A Rockapaedia Obituary
Bands: The Bonzo Dog Doodah Band, The Rutles, The Idiot Bastard Band,
Niel Innes died aged seventy-five on 29th December 2019 of a heart attack, near his home in Toulouse, France. He was survived by his wife,
Yvonne and their three sons, Miles, Luke, and Barney.
Niel Innes was born in Danbury in Essex and took piano lessons from age seven to fourteen and taught himself to play guitar. Niel Innes received his formal education at Thorpe Grammar School and the Norwich School of Art and Goldsmiths' College, London, where he studied drama and graduated in 1966 with a Bachelor of Arts in Fine Art from Goldsmiths .
While at College Niel started a band with other students that was originally named The Bonzo Dog Dada Band after the art movement Dada, which they renamed the Bonzo Dog Doo-Dah Band. Niel Innes had met Vivian Stanshall at the Central School of Art, where both studied drawing. Together they wrote most of the band's songs, including "I'm the Urban Spaceman", their one-and-only U.K. hit single ), and "Death Cab for Cutie", which featured in the Beatles' film Magical Mystery Tour. Niel Innes won an Ivor Novello Award for Best Novelty Song in 1968 for "I'm the Urban Spaceman".
In 1968, Niel Innes appeared with the Bonzo Dog Band on both seasons of the British children's television series Do Not Adjust Your Set which also featured future Monty Python members Eric Idle, Terry Jones, Michael Palin and Terry Gilliam.
After the break-up of the Bonzo Dog Band, Niel Innes joined with former Dog Band bassist Dennis Cowan, drummer Ian Wallace and guitarist Roger McKew to form The World, a band hoping for "more commercial" success with music ranging from rock to pure pop, yet still retaining some Doo-Dah flavour and even some of the humour.
In 1973, Niel Innes worked with Andy Roberts, Adrian Henri, Roger McGough, Mike McGear, Brian Patten, John Gorman, David Richards, John Megginson, Ollie Halsall and Gerry Conway in the band GRIMMS, which released its self-titled album and 'Rocking Duck' in 1973 followed by their last album 'Sleepers' in 1976.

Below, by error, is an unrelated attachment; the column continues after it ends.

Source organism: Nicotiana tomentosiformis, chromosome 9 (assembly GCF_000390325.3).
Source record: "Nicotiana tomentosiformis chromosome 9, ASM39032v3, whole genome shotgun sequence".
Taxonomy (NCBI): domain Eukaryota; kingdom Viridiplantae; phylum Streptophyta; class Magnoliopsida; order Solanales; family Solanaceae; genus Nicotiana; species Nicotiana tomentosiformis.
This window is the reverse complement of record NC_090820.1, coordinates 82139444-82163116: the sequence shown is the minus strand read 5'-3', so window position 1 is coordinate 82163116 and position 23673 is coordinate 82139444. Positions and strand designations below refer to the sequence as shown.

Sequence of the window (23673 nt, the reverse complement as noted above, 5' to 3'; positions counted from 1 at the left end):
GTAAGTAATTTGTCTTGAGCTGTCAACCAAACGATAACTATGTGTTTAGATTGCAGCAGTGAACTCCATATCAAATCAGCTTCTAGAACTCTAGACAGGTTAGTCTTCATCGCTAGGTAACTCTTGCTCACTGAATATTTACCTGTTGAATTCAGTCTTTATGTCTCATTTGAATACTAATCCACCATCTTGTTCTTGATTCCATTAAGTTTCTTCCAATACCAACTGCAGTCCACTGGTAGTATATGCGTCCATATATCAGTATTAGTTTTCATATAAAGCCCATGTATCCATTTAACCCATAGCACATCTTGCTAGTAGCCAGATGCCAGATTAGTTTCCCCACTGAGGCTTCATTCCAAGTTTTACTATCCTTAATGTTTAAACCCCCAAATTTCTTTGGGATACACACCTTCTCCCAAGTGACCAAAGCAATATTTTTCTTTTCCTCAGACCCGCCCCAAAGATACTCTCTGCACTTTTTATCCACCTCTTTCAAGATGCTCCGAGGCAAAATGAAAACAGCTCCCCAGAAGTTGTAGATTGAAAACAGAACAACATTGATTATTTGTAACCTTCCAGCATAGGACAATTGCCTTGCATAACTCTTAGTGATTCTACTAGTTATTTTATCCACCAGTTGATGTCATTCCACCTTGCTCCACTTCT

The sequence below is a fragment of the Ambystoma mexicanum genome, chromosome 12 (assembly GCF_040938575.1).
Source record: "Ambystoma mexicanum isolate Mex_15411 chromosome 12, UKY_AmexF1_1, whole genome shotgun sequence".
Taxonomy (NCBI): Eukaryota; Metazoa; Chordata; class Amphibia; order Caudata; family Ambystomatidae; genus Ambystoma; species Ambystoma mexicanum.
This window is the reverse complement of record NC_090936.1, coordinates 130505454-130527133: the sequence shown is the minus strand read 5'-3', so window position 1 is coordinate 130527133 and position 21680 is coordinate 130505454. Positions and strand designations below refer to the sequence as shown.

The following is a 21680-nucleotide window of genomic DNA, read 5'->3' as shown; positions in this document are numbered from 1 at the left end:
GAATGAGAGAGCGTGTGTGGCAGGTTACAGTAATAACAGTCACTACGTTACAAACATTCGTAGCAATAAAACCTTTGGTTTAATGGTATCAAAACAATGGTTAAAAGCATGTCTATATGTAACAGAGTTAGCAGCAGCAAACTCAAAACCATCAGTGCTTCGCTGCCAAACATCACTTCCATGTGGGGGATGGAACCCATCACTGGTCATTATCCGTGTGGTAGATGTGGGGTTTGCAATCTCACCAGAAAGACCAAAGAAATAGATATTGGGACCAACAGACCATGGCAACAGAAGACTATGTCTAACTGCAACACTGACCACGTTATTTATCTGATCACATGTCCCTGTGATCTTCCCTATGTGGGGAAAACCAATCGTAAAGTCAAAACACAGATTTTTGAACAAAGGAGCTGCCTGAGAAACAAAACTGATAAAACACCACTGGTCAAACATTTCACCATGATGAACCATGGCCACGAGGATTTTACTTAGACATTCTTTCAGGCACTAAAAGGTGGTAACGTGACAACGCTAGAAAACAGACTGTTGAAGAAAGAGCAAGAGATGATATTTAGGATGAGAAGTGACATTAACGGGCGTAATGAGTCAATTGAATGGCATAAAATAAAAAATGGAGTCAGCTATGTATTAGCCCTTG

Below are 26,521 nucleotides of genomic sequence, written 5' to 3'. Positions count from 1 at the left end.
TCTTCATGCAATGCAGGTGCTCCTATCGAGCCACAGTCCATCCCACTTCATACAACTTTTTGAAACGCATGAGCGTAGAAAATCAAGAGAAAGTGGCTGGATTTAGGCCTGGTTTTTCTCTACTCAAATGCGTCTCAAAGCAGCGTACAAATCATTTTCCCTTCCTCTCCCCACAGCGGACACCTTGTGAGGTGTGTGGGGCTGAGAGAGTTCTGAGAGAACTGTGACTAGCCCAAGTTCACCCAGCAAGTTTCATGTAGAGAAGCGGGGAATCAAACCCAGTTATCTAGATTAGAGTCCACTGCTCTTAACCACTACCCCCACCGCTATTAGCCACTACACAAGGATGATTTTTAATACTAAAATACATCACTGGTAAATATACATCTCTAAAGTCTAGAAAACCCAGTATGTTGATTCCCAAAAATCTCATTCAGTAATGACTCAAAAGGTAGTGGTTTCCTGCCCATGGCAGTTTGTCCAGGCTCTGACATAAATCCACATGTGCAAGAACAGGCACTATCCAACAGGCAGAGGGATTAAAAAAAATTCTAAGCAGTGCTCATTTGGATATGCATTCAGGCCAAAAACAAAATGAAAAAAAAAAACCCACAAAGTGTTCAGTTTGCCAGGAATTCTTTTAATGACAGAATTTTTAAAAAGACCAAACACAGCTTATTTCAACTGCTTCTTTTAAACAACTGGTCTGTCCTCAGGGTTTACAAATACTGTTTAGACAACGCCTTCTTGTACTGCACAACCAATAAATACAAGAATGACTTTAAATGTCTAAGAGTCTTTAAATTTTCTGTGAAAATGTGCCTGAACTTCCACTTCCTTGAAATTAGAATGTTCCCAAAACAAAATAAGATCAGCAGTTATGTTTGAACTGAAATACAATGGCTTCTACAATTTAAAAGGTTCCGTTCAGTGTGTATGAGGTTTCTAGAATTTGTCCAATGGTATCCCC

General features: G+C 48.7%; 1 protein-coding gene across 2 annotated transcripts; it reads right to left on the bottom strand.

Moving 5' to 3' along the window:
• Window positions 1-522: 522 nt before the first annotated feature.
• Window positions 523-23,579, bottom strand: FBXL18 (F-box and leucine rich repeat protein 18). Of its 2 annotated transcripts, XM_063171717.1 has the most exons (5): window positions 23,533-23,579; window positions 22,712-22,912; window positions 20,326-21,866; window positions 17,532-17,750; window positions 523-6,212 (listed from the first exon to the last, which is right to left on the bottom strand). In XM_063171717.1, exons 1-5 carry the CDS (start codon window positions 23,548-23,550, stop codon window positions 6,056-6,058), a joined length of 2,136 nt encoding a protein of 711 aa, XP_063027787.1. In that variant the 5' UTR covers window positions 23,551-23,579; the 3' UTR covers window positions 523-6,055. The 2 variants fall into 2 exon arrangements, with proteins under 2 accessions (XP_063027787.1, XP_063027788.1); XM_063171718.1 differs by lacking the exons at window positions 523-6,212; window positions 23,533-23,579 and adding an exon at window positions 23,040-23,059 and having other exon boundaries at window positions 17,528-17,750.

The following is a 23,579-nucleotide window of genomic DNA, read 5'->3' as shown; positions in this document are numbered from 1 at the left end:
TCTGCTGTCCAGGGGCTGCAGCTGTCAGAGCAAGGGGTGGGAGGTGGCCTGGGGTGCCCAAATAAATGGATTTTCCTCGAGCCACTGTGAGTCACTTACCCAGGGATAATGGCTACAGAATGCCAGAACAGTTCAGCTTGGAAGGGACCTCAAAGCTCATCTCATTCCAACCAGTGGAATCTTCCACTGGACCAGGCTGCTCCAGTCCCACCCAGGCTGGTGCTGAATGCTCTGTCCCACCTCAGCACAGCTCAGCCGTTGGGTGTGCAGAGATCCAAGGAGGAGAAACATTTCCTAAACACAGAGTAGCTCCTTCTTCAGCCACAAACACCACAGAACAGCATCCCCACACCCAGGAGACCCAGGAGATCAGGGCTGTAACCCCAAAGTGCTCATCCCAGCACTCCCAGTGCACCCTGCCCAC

In the mid-1970s, Niel Innes became closely associated with the Monty Python team. Having contributed music to their albums Monty Python's Previous Record in 1972 and 'The Monty Python Matching Tie and Handkerchief' in 1973, he played a major role in performing and writing songs and sketches for their final TV series in 1974, after John Cleese temporarily left. He wrote a squib of a song called "George III" for the episode "The Golden Age of Ballooning", which was sung by The Flirtations, but billed onscreen as the Ronettes. He also wrote the song "When Does a Dream Begin?", used in "Anything Goes: The Light Entertainment War". He co-wrote the "Most Awful Family in Britain" sketch and played a humorous stilted guitar version of the theme song, "The Liberty Bell" march, during the credits of the last episode, "Party Political Broadcast". He is one of only two non-Python performers to ever be credited writers for the TV series.
Niel appeared on stage with the Pythons in the UK and Canada in 1973, in London in 1974 and in New York City in 1976, performing the Bob Dylanesque "Protest Song" on the album 'Monty Python Live at City Center' where he was introduced as Raymond Scum. After his introduction he told the audience, "I've suffered for my music. Now it's your turn." In 1980 he travelled to the United States with the Pythons again, subsequently appearing in Monty Python Live at the Hollywood Bowl. He performed the songs "How Sweet to Be an Idiot" and "I'm the Urban Spaceman". He also appeared as one of the singing "Bruces" in the Philosopher Sketch and as a Church Policeman in the "Salvation Fuzz" sketch.
Niel Innes wrote original songs for the movie 'Monty Python and the Holy Grail' including "Knights of the Round Table" and "Brave Sir Robin". He appeared in the film as a head-bashing monk, the serf crushed by the giant wooden rabbit, and the leader of Sir Robin's minstrels. He also had small roles in Terry Gilliam's Jabberwocky in 1977 and in Monty Python's Life of Brian in 1979. His collaborations with Monty Python and other artists were documented in the musical film The Seventh Python in 2008, which premiered at the Mods & Rockers Film Festival on 26th June 2008.